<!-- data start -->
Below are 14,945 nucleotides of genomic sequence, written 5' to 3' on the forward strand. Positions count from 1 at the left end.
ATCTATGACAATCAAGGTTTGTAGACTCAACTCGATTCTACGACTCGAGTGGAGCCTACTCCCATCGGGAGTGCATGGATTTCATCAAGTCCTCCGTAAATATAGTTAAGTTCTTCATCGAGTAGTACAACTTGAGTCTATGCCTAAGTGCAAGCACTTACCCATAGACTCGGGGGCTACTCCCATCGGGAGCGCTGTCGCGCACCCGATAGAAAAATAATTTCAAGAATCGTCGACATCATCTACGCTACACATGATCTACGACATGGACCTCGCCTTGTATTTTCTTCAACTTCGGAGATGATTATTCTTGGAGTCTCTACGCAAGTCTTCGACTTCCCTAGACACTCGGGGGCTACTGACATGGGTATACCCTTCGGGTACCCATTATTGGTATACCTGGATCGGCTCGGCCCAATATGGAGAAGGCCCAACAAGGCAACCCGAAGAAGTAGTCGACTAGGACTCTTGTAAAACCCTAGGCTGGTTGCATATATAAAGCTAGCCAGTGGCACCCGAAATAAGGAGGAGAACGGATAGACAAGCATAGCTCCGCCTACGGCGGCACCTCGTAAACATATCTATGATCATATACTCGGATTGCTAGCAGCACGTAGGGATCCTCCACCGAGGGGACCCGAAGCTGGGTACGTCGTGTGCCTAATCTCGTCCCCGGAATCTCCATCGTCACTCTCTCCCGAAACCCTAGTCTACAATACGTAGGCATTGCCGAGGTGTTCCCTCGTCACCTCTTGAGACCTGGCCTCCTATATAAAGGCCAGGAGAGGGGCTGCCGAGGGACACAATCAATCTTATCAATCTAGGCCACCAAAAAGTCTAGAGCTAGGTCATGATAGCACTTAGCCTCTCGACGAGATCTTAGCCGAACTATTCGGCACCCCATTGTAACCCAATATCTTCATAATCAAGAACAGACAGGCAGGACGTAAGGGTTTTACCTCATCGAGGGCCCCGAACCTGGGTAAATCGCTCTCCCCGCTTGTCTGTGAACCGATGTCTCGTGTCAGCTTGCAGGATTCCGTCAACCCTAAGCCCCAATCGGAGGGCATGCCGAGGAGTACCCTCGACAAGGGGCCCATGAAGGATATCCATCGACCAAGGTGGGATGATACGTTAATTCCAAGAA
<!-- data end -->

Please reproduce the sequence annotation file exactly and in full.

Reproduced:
Below are 14,945 nucleotides of genomic sequence, written 5' to 3' on the forward strand. Positions count from 1 at the left end.
ATCTATGACAATCAAGGTTTGTAGACTCAACTCGATTCTACGACTCGAGTGGAGCCTACTCCCATCGGGAGTGCATGGATTTCATCAAGTCCTCCGTAAATATAGTTAAGTTCTTCATCGAGTAGTACAACTTGAGTCTATGCCTAAGTGCAAGCACTTACCCATAGACTCGGGGGCTACTCCCATCGGGAGCGCTGTCGCGCACCCGATAGAAAAATAATTTCAAGAATCGTCGACATCATCTACGCTACACATGATCTACGACATGGACCTCGCCTTGTATTTTCTTCAACTTCGGAGATGATTATTCTTGGAGTCTCTACGCAAGTCTTCGACTTCCCTAGACACTCGGGGGCTACTGACATGGGTATACCCTTCGGGTACCCATTATTGGTATACCTGGATCGGCTCGGCCCAATATGGAGAAGGCCCAACAAGGCAACCCGAAGAAGTAGTCGACTAGGACTCTTGTAAAACCCTAGGCTGGTTGCATATATAAAGCTAGCCAGTGGCACCCGAAATAAGGAGGAGAACGGATAGACAAGCATAGCTCCGCCTACGGCGGCACCTCGTAAACATATCTATGATCATATACTCGGATTGCTAGCAGCACGTAGGGATCCTCCACCGAGGGGACCCGAAGCTGGGTACGTCGTGTGCCTAATCTCGTCCCCGGAATCTCCATCGTCACTCTCTCCCGAAACCCTAGTCTACAATACGTAGGCATTGCCGAGGTGTTCCCTCGTCACCTCTTGAGACCTGGCCTCCTATATAAAGGCCAGGAGAGGGGCTGCCGAGGGACACAATCAATCTTATCAATCTAGGCCACCAAAAAGTCTAGAGCTAGGTCATGATAGCACTTAGCCTCTCGACGAGATCTTAGCCGAACTATTCGGCACCCCATTGTAACCCAATATCTTCATAATCAAGAACAGACAGGCAGGACGTAAGGGTTTTACCTCATCGAGGGCCCCGAACCTGGGTAAATCGCTCTCCCCGCTTGTCTGTGAACCGATGTCTCGTGTCAGCTTGCAGGATTCCGTCAACCCTAAGCCCCAATCGGAGGGCATGCCGAGGAGTACCCTCGACAAGGGGCCCATGAAGGATATCCATCGACCAAGGTGGGATGATACGTTAATTCCAAGAA